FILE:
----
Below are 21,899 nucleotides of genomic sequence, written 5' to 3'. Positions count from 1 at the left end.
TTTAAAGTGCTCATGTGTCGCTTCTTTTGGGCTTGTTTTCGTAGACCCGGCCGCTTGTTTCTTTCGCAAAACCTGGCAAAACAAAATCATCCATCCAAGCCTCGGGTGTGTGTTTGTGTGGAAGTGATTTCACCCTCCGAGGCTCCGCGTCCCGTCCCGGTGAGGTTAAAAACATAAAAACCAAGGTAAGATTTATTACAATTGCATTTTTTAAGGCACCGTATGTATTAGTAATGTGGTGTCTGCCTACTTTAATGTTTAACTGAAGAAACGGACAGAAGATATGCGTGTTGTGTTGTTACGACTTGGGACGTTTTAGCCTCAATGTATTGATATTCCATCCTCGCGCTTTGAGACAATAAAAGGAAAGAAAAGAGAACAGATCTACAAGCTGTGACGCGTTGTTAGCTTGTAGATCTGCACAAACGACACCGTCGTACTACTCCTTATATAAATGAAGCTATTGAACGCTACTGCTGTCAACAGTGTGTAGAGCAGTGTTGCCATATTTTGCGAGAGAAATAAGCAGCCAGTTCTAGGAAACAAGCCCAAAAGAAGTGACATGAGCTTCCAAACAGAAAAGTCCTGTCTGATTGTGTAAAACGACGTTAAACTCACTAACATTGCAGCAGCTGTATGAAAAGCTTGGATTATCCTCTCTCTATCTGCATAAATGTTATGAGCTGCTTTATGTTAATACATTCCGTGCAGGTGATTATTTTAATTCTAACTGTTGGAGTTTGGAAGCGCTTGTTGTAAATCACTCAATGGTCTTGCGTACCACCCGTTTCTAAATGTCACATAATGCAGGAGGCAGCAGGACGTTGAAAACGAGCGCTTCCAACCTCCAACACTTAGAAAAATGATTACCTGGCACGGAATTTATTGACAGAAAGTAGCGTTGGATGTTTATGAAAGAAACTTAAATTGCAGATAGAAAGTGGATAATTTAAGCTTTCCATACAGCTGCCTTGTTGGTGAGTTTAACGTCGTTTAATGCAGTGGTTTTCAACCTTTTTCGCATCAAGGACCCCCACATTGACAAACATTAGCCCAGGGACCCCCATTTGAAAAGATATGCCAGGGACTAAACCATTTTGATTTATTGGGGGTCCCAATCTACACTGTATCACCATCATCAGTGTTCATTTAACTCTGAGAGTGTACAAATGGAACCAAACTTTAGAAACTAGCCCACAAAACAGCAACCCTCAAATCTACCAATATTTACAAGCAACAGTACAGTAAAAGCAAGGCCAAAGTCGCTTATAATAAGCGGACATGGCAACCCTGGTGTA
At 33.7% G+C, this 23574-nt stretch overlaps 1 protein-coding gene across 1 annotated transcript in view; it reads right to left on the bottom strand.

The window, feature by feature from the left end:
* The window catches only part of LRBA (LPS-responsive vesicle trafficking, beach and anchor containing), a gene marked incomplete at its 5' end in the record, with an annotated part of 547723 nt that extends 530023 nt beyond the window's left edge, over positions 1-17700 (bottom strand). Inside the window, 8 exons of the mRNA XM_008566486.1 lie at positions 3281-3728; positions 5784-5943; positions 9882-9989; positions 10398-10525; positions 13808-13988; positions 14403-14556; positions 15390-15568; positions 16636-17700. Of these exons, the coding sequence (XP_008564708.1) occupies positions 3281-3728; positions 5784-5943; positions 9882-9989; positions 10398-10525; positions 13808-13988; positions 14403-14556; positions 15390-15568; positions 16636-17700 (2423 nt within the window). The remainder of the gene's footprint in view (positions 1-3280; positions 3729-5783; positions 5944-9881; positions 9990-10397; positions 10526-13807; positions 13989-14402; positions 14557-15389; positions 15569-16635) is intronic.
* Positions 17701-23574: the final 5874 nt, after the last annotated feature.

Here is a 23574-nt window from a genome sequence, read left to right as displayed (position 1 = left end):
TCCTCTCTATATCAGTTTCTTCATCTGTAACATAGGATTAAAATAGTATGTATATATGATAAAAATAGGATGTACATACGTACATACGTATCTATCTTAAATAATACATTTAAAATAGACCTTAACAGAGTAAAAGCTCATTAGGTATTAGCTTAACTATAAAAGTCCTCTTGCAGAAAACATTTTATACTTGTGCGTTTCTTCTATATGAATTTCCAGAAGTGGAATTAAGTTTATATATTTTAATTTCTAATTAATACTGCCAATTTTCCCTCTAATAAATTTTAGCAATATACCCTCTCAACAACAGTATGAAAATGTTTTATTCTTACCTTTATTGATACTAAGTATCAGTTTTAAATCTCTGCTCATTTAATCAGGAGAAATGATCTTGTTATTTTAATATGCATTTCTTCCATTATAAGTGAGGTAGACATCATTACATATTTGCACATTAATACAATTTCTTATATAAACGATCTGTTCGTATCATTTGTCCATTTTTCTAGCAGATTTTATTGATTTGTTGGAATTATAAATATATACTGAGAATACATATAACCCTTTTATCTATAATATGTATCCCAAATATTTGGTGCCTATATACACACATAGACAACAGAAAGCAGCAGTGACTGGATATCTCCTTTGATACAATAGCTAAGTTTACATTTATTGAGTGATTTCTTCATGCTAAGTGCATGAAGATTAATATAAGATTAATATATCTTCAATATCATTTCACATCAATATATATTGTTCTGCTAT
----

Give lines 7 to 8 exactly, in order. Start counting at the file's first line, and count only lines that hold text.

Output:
Here is a 23574-nt window from a genome sequence, read left to right as displayed (position 1 = left end):
TCCTCTCTATATCAGTTTCTTCATCTGTAACATAGGATTAAAATAGTATGTATATATGATAAAAATAGGATGTACATACGTACATACGTATCTATCTTAAATAATACATTTAAAATAGACCTTAACAGAGTAAAAGCTCATTAGGTATTAGCTTAACTATAAAAGTCCTCTTGCAGAAAACATTTTATACTTGTGCGTTTCTTCTATATGAATTTCCAGAAGTGGAATTAAGTTTATATATTTTAATTTCTAATTAATACTGCCAATTTTCCCTCTAATAAATTTTAGCAATATACCCTCTCAACAACAGTATGAAAATGTTTTATTCTTACCTTTATTGATACTAAGTATCAGTTTTAAATCTCTGCTCATTTAATCAGGAGAAATGATCTTGTTATTTTAATATGCATTTCTTCCATTATAAGTGAGGTAGACATCATTACATATTTGCACATTAATACAATTTCTTATATAAACGATCTGTTCGTATCATTTGTCCATTTTTCTAGCAGATTTTATTGATTTGTTGGAATTATAAATATATACTGAGAATACATATAACCCTTTTATCTATAATATGTATCCCAAATATTTGGTGCCTATATACACACATAGACAACAGAAAGCAGCAGTGACTGGATATCTCCTTTGATACAATAGCTAAGTTTACATTTATTGAGTGATTTCTTCATGCTAAGTGCATGAAGATTAATATAAGATTAATATATCTTCAATATCATTTCACATCAATATATATTGTTCTGCTAT